LONDON CALLING, SEE WE AIN’T GOT NOT STUFF

Oct 8, 2015 by

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Simon wrote that he had always taken an edited approach to his life, but that Graham’s talk inspired him to go a bit further. Following the talk and talking to Graham in person, he went home and watched the LifeEdited TED talk with his wife, who was historically a bit less edited than her hubby. But after watching the talk, she started to come around. She confessed that there were 15 suitcases stored between her sister’s house and her parents’ house–the contents of which she had not used in years, nor could she even necessarily identify. She also admitted that she only wore a small portion of favorite garments from her existing wardrobe. She saw how she might benefit from living a life without all this unnecessary, unused stuff.

But the theorizing about living with less proved less difficult than practicing it. They set about doing a massive edit. “There were more than few Sunday’s where we started early in the morning and chose three options for any item: charity, eBay, recycle,” Clarkson wrote. “We then opened the mystery suitcases and applied the same system. The ethos was if you ‘LOVE’ the item that’s fine and as long as it will be used/worn, etc, but every item had to be used. I will say there was a point where we were both sitting in the loft space of our house and I managed to make my wife cry…it all felt like too much change.” Paradoxically, they dealt with the trauma of removal by shopping, buying T, Clarkson’s wife, a new pair of shoes she’d wear all the time to replace the 20 pairs they had just removed from their coffers.

When they decided to downsize their home, the couple called upon a friend who runs a company in London that renovates commercial spaces and whose father is an architect. They showed the friend the LifeEdited site and the short video with the first LifeEdited apartment. They then went about looking for spaces in which to inject the LifeEdited design concepts. They came across a studio apartment not far from where they already lived. The space was more or less a box, making it ideal for chopping up and inserting built-in furniture.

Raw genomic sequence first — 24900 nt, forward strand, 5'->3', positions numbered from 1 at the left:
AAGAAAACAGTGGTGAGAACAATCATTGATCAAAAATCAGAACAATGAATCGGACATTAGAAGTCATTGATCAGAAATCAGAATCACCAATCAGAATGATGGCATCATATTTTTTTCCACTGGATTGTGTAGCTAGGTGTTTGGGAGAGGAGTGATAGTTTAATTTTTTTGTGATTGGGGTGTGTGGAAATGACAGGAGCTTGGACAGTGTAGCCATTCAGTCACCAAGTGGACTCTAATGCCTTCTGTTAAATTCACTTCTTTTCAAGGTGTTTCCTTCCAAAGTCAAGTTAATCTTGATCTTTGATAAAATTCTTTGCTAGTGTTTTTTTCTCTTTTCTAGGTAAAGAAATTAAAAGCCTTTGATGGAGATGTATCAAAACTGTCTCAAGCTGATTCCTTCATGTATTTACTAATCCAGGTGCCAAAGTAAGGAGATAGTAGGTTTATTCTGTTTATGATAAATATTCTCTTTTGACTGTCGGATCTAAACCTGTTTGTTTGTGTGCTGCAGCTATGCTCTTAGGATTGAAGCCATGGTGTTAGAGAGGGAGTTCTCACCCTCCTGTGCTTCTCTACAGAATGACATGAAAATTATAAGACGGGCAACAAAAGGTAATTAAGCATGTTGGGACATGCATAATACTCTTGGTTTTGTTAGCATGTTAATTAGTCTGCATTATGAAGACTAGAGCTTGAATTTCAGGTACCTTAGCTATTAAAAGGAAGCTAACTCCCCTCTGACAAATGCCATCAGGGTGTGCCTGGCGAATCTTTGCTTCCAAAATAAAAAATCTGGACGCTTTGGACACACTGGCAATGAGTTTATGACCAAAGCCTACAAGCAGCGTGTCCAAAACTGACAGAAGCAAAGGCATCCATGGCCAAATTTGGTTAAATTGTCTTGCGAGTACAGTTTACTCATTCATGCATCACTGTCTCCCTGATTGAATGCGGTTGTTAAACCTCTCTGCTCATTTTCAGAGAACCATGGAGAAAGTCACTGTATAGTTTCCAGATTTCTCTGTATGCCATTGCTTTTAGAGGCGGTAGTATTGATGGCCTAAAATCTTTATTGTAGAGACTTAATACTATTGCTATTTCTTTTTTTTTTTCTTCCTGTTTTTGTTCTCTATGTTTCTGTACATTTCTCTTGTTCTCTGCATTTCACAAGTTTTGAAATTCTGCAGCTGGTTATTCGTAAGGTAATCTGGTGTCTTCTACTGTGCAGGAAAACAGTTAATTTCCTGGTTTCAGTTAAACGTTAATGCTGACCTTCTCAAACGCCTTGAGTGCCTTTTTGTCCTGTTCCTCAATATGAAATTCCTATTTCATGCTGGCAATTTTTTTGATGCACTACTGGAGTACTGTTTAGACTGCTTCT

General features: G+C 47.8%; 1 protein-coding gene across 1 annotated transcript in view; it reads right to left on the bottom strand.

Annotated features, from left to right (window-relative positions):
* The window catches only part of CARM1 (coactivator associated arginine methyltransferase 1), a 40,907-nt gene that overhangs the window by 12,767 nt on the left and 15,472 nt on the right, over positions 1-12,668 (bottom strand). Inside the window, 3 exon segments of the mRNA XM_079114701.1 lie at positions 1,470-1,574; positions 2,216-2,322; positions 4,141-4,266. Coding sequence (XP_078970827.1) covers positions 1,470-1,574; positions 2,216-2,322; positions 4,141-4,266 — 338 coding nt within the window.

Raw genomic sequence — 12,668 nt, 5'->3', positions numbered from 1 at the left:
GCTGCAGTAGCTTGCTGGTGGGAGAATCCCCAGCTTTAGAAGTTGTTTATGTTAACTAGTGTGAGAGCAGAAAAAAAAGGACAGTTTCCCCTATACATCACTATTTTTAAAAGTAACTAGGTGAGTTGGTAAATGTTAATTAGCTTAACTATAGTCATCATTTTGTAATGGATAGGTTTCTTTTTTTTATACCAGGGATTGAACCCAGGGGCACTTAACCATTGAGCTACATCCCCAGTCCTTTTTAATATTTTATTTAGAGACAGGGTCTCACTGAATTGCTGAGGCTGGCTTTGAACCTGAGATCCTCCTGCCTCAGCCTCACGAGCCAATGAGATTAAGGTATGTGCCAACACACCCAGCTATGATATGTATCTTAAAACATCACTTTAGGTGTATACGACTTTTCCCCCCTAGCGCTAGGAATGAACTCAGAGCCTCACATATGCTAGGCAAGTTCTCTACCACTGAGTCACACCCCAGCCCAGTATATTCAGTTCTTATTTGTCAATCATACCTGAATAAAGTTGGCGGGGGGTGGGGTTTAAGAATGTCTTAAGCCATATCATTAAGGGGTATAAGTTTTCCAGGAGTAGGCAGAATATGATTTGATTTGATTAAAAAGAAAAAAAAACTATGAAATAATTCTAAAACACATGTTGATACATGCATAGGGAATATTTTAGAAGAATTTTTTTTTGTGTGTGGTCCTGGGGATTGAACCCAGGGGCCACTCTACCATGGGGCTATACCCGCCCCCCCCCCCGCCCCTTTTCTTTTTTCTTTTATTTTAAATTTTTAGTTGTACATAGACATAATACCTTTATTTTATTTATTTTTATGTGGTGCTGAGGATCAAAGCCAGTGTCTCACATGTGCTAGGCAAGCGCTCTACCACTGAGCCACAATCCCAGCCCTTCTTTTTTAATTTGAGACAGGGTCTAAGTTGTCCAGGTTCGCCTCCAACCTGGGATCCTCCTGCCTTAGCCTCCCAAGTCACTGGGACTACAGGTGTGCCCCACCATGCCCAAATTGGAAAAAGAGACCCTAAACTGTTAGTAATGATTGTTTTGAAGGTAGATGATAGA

“People thought we were nuts buying it but we knew what we wanted to do with it and what could be possible,” Clarkson wrote. “The principle idea was three bedroom functionality out of 800 sq ft of space but a luxury feel that we would not feel cheated in any way with each function…[we wanted a] master bedroom, fully equipped kitchen, dinning table that could take 8 people, guest bedroom with direct access to bathroom, front door and storage for our suitcases (we travel a lot).”

hoxton-floorplan-beforehoxton-floorplan-after They achieved their aims by creating a central bedroom for their daughter that also acted as a division between the living/guest room on one end of the apartment and the master bedroom on the other. A galley kitchen connected the two sides of the apartment. All beds, less the crib, hide away when not in use and all the storage is built in, all serving to maximize every square foot of the space.

They expected the build-out to take 8-9 weeks, which turned into 15, necessitating a few unscheduled moves with their then newborn daughter. But in the end, they ended up with a space they were immensely proud to live in. “It was so obvious the advantages of what we had done. It’s so functional that there are little to no distractions…no list of jobs to take care of on a Saturday! The bills are lower and just completing tasks or getting out the door to do things is so much quicker.” It has also altered the way the couple shops. “Now every purchase no matter how big or small is considered much more carefully.”

Asked what he’d tell people interested in making equally major overhauls to their lifestyle, Clarkson wrote, “Be brave and once you start the process it will snowball.”

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